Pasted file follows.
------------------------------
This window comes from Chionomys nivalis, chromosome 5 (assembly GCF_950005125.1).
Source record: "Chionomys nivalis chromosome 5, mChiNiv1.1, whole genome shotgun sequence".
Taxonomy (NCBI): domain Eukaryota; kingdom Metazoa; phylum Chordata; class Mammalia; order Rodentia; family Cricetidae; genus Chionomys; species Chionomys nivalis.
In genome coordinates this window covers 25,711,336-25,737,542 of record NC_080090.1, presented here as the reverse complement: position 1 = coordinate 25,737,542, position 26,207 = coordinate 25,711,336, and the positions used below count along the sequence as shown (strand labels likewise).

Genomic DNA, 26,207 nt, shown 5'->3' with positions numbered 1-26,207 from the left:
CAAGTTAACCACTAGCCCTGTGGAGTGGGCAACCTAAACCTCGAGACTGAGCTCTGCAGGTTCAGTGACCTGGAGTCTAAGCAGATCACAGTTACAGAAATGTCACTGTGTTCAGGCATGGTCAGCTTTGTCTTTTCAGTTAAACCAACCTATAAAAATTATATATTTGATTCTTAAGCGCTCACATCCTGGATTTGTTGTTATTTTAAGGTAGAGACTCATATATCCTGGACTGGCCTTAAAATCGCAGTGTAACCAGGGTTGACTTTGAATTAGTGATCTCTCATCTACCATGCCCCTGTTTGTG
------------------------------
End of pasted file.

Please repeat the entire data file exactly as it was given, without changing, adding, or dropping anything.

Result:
This window comes from Chionomys nivalis, chromosome 5 (assembly GCF_950005125.1).
Source record: "Chionomys nivalis chromosome 5, mChiNiv1.1, whole genome shotgun sequence".
Taxonomy (NCBI): domain Eukaryota; kingdom Metazoa; phylum Chordata; class Mammalia; order Rodentia; family Cricetidae; genus Chionomys; species Chionomys nivalis.
In genome coordinates this window covers 25,711,336-25,737,542 of record NC_080090.1, presented here as the reverse complement: position 1 = coordinate 25,737,542, position 26,207 = coordinate 25,711,336, and the positions used below count along the sequence as shown (strand labels likewise).

Genomic DNA, 26,207 nt, shown 5'->3' with positions numbered 1-26,207 from the left:
CAAGTTAACCACTAGCCCTGTGGAGTGGGCAACCTAAACCTCGAGACTGAGCTCTGCAGGTTCAGTGACCTGGAGTCTAAGCAGATCACAGTTACAGAAATGTCACTGTGTTCAGGCATGGTCAGCTTTGTCTTTTCAGTTAAACCAACCTATAAAAATTATATATTTGATTCTTAAGCGCTCACATCCTGGATTTGTTGTTATTTTAAGGTAGAGACTCATATATCCTGGACTGGCCTTAAAATCGCAGTGTAACCAGGGTTGACTTTGAATTAGTGATCTCTCATCTACCATGCCCCTGTTTGTG